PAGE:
I got this and installed the Gamevice Live store. This is an app that just lets you know some of the things that work well on Android (and assuming iOS,) with the Gamevice. I tried out a few things but they sort of felt like mobile games more designed for someone who, like me, can’t position their fingers particularly well on a slick glass screen. I played a runner game that seemed to consist of me pressing one of four buttons in order to do something. I wasn’t particularly wowwed with the selections, but that’s not Gamevice’s fault, there may be some great ones there I haven’t tried yet.

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So I got an emulator. Should be noted these are probably going to be more popular in the Android realm as on iOS last I checked you had to sideload emulators due to the Apple app store not letting any in.

So yeah, that’s the way to go. Emulation has come a long way since I last checked in on it.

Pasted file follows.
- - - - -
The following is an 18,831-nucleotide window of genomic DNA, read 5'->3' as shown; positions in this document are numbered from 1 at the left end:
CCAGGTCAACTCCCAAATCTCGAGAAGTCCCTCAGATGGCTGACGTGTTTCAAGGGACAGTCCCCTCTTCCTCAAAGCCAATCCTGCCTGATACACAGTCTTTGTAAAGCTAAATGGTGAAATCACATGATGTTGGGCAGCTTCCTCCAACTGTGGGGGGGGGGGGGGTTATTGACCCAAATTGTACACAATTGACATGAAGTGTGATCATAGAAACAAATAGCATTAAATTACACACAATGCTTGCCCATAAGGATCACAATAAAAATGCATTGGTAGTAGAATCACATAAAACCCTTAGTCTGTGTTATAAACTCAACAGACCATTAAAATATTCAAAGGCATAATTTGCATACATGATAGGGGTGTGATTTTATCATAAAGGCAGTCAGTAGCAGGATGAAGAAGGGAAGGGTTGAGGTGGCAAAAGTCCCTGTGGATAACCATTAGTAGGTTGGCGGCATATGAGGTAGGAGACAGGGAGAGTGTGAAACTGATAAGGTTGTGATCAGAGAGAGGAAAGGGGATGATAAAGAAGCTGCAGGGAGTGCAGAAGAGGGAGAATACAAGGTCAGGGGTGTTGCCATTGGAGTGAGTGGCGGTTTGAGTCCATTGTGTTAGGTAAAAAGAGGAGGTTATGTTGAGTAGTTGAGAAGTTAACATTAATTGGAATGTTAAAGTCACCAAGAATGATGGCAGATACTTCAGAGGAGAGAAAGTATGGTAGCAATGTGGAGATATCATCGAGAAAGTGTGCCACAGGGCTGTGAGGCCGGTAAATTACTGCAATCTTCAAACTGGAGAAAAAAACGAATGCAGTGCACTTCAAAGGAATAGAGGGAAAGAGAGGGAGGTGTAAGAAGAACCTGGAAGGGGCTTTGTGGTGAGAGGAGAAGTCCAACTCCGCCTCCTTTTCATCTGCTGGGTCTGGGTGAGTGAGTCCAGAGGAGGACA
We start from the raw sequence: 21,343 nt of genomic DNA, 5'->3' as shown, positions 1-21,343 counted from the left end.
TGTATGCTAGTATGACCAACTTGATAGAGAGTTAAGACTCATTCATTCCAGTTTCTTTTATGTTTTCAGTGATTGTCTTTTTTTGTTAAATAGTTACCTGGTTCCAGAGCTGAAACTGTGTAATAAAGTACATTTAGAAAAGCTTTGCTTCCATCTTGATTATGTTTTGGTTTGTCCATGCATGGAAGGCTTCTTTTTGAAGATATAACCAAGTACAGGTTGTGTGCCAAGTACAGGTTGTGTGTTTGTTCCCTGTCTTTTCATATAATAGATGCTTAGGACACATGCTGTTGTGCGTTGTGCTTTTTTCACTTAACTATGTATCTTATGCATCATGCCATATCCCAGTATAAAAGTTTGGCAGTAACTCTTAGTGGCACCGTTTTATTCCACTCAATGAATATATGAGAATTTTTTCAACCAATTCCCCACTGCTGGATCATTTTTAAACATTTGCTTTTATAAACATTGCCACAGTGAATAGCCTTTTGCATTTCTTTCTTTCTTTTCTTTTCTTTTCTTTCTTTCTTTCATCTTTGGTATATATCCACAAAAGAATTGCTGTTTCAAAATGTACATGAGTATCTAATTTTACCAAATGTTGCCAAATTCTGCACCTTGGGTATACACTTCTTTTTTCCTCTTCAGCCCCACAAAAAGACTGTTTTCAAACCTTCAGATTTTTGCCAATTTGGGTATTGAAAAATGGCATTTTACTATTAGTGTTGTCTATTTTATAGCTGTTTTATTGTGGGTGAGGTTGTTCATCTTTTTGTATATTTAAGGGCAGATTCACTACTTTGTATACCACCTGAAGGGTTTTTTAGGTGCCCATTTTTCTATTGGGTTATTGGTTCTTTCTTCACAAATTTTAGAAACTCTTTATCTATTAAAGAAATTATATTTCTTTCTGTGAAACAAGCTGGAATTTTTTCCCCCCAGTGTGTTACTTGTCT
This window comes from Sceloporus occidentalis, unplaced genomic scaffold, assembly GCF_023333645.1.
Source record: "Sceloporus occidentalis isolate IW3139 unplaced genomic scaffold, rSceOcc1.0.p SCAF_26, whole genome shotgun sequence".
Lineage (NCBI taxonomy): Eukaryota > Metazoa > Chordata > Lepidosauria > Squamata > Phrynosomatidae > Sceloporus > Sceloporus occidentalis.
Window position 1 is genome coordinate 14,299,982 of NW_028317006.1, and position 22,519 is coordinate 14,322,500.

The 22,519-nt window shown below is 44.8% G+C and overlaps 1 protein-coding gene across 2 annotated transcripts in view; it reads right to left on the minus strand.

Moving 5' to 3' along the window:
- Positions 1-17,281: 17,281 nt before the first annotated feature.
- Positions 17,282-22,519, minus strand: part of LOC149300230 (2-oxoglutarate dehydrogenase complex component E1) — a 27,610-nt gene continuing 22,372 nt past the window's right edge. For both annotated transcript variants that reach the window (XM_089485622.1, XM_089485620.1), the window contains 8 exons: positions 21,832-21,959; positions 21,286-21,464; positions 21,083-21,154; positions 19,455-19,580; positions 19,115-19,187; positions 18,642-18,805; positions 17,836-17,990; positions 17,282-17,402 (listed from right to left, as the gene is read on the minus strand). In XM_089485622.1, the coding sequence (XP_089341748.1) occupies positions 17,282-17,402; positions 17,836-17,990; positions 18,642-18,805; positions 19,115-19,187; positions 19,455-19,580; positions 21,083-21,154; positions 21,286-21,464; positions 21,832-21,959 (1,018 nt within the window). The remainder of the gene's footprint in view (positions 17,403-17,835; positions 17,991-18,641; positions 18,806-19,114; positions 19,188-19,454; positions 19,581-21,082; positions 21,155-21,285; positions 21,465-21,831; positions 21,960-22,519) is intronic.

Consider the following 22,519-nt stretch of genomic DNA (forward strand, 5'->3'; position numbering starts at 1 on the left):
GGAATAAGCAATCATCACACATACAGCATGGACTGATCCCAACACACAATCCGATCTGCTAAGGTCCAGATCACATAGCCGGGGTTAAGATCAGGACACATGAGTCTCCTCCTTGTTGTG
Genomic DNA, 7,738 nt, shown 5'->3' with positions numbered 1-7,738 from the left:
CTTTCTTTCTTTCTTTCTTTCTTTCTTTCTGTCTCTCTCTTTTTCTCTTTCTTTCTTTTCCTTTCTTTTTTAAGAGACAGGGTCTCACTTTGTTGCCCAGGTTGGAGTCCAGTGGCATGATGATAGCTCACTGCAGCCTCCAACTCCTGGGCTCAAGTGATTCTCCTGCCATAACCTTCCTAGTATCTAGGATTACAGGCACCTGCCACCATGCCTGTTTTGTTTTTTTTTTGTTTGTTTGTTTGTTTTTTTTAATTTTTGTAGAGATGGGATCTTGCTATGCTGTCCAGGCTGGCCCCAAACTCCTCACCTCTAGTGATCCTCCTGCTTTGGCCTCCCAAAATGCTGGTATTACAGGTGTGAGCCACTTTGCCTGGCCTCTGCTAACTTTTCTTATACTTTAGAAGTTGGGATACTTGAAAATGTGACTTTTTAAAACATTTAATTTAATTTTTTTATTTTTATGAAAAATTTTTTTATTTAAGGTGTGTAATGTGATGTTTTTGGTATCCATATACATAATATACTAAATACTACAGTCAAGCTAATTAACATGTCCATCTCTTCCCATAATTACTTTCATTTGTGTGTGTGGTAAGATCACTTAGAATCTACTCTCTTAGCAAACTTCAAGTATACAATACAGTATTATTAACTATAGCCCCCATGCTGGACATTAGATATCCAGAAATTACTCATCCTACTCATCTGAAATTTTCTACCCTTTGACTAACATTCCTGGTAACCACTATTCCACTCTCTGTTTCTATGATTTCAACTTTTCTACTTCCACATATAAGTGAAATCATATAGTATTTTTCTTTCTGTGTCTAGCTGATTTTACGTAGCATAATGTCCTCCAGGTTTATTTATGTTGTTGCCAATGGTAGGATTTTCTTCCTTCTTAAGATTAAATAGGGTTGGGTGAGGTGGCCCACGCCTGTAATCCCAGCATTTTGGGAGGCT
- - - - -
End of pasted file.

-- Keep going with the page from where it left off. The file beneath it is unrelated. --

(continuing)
Before you get into it,in the United States emulators aren’t illegal. Making a backup copy of a game you own is not illegal. Downloading a ROM that someone else backed up, even though you own the game is, however, illegal. Devices specifically designed to copy ROMs are illegal. Good luck getting your stuff legally, it’s going to be a challenge.

So I played emulated versions of games I own. No discernable lag in controller response. Emulators like PPSSPP have layouts for the Gamevice configured already, although I did have to re-map the D keys. They also have a homebrew store in case you want to download some user created games.

So at 600+ words we’ve got that I enjoyed the controller. It’s probably not a review unless I can find something to complain about, here’s what Serious Gamer Paul has issues with.

Paul complains

Palm connection. Most console remotes have something that sits in your palms. I don’t know what it’s called, but it’s why most controllers look like an upside down U. Rando piece of plastic sits in your hands, spaces things out so you’ve got the correct angle grip on the thing. Like a little handlebar. The Gamevice doesn’t.

Now, from a space saving angle I see what they’re going for, but this means the thing doesn’t rest in my hands like I like a controler to rest.